A new understanding of how glass is formed may assist with our understanding of everything from the design of golf club heads to the structure of the early universe.
Princeton chemists have found that the formation of glass -- a familiar substance that nonetheless retains some elusive scientific mysteries -- always occurs differently depending on how quickly a liquid substance is cooled into its solid form. Though the findings will likely dash the hopes of condensed matter physicists who have long sought in vain for what is known as an "ideal" glass transition, they may also one day contribute to industrialists efforts to create better plastics and other useful polymers.
"Glasses can be formed from any substance, and the way their molecules interact places them somewhere at the border between solids and liquids, giving them some properties that manufacturers can exploit," said Sal Torquato, a professor of chemistry who is also affiliated with the Princeton Center for Theoretical Physics. "Golf club heads made of metallic glasses, for example, can make golf balls fly farther. While our research could be utilized by industry, it can actually help us understand any glassy multi-particle system, such as the early universe -- which cosmologists have described as a glass."
Chad Boutin | EurekAlert!
NASA detects solar flare pulses at Sun and Earth
17.11.2017 | NASA/Goddard Space Flight Center
Pluto's hydrocarbon haze keeps dwarf planet colder than expected
16.11.2017 | University of California - Santa Cruz
The formation of stars in distant galaxies is still largely unexplored. For the first time, astron-omers at the University of Geneva have now been able to closely observe a star system six billion light-years away. In doing so, they are confirming earlier simulations made by the University of Zurich. One special effect is made possible by the multiple reflections of images that run through the cosmos like a snake.
Today, astronomers have a pretty accurate idea of how stars were formed in the recent cosmic past. But do these laws also apply to older galaxies? For around a...
Just because someone is smart and well-motivated doesn't mean he or she can learn the visual skills needed to excel at tasks like matching fingerprints, interpreting medical X-rays, keeping track of aircraft on radar displays or forensic face matching.
That is the implication of a new study which shows for the first time that there is a broad range of differences in people's visual ability and that these...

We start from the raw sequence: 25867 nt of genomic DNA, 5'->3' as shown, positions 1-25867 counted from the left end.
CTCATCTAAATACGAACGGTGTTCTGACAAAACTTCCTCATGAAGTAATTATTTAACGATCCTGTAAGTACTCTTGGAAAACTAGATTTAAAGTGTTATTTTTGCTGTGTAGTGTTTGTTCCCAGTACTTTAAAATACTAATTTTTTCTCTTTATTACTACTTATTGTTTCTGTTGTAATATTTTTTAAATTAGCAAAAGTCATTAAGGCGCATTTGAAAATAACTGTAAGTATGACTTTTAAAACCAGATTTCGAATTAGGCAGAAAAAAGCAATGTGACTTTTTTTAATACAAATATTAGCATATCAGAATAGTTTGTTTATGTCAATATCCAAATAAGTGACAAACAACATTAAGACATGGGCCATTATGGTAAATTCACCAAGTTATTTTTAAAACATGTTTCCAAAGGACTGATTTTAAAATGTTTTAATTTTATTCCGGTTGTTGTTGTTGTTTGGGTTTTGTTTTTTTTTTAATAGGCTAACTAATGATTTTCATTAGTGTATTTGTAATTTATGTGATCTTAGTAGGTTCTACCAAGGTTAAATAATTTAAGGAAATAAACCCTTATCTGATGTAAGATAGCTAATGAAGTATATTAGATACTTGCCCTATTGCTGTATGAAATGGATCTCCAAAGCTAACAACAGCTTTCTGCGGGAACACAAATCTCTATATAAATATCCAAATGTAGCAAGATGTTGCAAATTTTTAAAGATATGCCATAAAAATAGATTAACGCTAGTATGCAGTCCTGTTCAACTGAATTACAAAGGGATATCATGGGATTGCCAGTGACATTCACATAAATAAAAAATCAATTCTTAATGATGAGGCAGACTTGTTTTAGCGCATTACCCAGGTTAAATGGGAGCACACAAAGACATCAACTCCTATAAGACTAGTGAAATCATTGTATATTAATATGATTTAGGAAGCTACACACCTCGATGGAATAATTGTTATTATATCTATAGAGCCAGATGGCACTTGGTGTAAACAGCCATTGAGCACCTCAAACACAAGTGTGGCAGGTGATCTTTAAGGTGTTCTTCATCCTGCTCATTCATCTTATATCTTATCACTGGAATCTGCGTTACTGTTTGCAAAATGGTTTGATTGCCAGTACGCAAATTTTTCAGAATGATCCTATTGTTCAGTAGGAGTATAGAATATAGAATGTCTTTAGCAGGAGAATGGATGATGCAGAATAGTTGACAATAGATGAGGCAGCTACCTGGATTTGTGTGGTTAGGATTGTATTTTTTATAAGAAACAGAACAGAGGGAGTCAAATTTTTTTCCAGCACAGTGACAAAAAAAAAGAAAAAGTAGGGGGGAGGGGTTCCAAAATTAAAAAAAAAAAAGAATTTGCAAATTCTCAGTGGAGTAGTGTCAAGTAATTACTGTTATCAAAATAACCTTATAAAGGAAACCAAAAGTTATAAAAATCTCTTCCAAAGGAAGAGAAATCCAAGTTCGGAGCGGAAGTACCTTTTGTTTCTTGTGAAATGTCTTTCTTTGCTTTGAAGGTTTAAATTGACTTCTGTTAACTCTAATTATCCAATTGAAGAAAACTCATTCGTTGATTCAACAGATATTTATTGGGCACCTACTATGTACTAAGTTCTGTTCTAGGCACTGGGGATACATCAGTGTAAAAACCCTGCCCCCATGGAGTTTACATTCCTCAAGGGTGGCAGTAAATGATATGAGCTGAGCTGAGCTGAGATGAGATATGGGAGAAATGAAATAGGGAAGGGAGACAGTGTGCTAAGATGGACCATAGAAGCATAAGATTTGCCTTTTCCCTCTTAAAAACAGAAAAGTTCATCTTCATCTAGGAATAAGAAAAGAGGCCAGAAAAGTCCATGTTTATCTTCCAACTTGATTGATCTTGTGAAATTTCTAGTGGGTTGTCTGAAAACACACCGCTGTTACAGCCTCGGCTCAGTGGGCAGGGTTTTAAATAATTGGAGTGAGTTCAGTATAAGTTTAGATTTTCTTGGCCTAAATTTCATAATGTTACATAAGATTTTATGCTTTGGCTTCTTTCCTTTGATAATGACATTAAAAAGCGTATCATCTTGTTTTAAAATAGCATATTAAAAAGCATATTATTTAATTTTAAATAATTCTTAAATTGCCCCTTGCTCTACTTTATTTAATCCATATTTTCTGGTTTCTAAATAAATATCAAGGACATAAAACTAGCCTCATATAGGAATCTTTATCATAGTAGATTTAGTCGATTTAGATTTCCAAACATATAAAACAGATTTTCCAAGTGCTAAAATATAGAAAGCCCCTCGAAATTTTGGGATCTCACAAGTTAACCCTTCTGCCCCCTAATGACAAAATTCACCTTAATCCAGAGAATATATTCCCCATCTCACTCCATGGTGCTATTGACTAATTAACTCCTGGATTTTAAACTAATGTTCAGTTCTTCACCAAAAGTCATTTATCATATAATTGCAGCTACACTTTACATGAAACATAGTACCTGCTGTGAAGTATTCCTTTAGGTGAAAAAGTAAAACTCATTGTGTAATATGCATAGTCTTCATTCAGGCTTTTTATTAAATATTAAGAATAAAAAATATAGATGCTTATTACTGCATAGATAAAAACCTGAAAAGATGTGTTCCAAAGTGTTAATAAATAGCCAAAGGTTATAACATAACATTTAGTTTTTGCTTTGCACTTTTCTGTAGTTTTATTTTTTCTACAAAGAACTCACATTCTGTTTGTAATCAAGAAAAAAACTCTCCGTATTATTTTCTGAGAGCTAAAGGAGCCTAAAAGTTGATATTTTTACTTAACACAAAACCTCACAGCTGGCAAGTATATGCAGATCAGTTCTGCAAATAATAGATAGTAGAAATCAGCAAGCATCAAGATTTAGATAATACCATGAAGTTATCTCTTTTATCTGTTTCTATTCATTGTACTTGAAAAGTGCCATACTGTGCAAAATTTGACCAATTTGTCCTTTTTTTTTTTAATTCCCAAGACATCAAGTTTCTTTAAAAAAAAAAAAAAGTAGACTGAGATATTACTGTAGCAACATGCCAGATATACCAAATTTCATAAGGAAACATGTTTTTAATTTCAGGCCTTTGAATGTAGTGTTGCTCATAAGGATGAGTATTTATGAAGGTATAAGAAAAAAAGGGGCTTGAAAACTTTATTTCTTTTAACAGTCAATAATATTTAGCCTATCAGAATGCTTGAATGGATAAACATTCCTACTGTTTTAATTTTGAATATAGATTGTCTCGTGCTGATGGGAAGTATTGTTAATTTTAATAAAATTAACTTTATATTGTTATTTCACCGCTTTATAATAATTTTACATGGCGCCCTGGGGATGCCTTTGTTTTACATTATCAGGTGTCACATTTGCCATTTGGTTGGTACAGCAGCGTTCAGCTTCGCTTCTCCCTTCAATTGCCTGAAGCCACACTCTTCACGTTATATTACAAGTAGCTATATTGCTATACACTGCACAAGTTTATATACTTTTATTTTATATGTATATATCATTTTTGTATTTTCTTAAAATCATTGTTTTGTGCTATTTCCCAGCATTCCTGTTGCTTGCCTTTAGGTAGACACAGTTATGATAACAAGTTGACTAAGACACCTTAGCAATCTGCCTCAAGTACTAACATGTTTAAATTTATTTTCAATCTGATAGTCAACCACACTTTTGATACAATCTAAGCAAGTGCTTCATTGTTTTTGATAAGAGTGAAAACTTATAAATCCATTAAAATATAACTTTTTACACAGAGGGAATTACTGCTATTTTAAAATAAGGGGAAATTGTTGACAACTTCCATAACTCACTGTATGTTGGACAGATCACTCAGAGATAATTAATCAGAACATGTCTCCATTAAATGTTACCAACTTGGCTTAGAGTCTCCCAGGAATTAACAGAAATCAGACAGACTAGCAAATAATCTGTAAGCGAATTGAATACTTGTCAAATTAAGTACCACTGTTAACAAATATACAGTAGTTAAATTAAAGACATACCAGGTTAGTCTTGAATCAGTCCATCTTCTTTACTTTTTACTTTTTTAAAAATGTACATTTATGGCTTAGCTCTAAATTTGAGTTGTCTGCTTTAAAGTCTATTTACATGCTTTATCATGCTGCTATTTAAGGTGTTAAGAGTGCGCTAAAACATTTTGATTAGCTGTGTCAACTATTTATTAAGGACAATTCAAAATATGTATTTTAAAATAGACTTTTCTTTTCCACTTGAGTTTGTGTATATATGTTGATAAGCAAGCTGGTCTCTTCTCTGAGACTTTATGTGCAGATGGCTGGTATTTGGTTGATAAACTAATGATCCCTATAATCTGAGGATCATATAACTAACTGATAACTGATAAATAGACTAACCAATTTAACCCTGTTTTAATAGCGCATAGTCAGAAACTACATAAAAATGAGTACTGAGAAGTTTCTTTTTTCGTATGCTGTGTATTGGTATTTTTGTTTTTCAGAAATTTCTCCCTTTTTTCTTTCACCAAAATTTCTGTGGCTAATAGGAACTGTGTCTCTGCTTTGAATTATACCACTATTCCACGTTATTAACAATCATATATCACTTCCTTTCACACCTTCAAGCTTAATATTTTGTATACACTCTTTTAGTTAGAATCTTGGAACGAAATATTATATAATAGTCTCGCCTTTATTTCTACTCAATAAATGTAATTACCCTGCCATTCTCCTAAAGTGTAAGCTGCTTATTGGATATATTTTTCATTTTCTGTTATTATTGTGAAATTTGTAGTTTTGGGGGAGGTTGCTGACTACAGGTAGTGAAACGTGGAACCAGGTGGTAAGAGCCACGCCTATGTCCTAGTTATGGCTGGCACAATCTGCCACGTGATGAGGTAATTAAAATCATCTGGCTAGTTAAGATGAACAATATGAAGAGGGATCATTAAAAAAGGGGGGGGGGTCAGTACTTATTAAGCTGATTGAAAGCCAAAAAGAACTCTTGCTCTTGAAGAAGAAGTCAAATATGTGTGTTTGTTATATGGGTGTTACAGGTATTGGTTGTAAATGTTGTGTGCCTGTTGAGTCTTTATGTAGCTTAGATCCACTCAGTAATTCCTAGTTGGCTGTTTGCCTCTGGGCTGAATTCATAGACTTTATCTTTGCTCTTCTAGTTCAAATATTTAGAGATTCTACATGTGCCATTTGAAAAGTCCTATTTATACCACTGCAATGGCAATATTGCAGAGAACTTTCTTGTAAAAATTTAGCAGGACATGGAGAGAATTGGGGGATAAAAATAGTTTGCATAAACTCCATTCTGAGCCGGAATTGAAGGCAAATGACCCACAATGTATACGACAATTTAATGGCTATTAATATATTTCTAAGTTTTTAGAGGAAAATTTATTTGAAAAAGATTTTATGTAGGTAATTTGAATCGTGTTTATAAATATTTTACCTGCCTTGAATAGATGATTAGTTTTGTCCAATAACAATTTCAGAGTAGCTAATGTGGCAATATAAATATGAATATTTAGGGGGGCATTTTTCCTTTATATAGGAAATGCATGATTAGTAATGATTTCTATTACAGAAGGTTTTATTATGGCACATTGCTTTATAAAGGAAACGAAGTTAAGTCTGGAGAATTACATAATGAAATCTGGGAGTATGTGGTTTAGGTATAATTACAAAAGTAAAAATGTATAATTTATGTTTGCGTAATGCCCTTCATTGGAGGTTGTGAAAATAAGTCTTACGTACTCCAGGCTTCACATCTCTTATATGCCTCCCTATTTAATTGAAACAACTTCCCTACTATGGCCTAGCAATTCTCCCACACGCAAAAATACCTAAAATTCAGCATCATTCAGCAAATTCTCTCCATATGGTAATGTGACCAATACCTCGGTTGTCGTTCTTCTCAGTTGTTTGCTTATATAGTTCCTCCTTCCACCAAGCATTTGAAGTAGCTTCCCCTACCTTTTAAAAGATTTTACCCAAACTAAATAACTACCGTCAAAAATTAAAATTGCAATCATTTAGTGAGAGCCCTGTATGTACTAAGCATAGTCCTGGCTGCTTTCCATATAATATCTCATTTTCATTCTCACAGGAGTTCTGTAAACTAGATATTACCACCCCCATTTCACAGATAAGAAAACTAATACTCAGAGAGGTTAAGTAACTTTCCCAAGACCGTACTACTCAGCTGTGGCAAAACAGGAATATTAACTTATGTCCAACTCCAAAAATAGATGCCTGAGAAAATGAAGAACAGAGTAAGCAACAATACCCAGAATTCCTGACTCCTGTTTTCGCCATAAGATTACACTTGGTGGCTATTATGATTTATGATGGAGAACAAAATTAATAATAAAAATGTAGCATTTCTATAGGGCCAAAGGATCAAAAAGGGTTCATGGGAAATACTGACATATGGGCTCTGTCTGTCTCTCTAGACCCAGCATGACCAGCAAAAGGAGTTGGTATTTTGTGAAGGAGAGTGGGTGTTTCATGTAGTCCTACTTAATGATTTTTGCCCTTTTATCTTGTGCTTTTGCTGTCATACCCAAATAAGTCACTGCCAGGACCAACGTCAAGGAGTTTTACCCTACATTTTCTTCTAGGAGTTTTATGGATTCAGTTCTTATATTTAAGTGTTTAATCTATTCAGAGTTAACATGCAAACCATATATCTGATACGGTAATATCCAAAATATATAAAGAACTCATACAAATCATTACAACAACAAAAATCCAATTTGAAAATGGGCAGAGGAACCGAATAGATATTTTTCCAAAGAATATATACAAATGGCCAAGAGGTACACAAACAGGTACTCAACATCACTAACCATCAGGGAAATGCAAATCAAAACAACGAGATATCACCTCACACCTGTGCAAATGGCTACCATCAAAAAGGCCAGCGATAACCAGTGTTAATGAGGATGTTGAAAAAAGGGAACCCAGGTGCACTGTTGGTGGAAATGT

Computer Tomography (CT) is a standard procedure in hospitals, but so far, the technology has not been suitable for imaging extremely small objects. In PNAS, a team from the Technical University of Munich (TUM) describes a Nano-CT device that creates three-dimensional x-ray images at resolutions up to 100 nanometers. The first test application: Together with colleagues from the University of Kassel and Helmholtz-Zentrum Geesthacht the researchers analyzed the locomotory system of a velvet worm.
During a CT analysis, the object under investigation is x-rayed and a detector measures the respective amount of radiation absorbed from various angles....
The quantum world is fragile; error correction codes are needed to protect the information stored in a quantum object from the deteriorating effects of noise. Quantum physicists in Innsbruck have developed a protocol to pass quantum information between differently encoded building blocks of a future quantum computer, such as processors and memories. Scientists may use this protocol in the future to build a data bus for quantum computers. The researchers have published their work in the journal Nature Communications.
Future quantum computers will be able to solve problems where conventional computers fail today. We are still far away from any large-scale implementation,...
Pillared graphene would transfer heat better if the theoretical material had a few asymmetric junctions that caused wrinkles, according to Rice University...
15.11.2017 | Event News
15.11.2017 | Event News
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